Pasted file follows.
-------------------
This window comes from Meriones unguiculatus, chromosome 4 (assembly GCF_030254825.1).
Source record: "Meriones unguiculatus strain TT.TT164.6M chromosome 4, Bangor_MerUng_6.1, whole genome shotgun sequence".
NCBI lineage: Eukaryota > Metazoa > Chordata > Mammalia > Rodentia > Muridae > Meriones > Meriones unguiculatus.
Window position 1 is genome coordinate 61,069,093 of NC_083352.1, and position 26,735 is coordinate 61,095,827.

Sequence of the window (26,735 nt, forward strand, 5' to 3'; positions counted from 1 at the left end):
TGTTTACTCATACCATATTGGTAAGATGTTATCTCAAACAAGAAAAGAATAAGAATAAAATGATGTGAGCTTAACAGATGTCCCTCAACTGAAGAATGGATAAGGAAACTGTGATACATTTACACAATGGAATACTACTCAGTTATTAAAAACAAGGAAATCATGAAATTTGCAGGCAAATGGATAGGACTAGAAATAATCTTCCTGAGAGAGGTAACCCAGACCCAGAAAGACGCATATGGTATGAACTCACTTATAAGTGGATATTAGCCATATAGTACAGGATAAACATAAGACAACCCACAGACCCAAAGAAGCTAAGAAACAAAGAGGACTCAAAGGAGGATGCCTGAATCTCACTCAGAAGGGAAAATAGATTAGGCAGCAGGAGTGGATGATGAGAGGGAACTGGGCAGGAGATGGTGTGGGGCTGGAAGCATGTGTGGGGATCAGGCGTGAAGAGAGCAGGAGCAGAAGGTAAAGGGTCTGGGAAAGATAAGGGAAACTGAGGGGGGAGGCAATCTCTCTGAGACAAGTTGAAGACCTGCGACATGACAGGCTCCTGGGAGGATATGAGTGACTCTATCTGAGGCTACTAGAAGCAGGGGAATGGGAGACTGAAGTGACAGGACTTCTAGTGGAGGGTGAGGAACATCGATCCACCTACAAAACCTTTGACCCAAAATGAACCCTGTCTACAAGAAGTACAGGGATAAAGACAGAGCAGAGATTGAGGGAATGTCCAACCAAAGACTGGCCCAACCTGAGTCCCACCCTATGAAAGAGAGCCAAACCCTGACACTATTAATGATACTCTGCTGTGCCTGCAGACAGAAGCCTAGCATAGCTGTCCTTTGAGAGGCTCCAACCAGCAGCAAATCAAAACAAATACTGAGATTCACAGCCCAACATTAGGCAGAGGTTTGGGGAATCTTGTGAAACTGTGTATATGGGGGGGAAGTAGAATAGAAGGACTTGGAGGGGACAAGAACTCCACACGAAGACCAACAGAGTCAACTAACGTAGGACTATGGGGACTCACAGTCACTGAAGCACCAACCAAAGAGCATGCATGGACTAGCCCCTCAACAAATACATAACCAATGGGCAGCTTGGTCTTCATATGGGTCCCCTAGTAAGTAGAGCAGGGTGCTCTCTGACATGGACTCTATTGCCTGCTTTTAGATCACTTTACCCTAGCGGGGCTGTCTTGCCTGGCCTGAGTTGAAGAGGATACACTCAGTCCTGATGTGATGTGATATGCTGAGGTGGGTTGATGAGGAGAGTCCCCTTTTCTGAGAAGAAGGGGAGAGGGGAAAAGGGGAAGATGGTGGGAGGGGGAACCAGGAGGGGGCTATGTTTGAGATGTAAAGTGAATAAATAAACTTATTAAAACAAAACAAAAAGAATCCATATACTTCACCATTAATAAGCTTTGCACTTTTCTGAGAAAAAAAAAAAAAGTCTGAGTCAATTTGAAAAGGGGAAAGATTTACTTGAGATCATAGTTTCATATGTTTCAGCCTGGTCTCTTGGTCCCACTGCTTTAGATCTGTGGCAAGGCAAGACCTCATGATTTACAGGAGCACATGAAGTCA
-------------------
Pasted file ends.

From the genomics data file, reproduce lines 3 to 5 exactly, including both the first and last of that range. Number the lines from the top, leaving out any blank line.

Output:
NCBI lineage: Eukaryota > Metazoa > Chordata > Mammalia > Rodentia > Muridae > Meriones > Meriones unguiculatus.
Window position 1 is genome coordinate 61,069,093 of NC_083352.1, and position 26,735 is coordinate 61,095,827.

Sequence of the window (26,735 nt, forward strand, 5' to 3'; positions counted from 1 at the left end):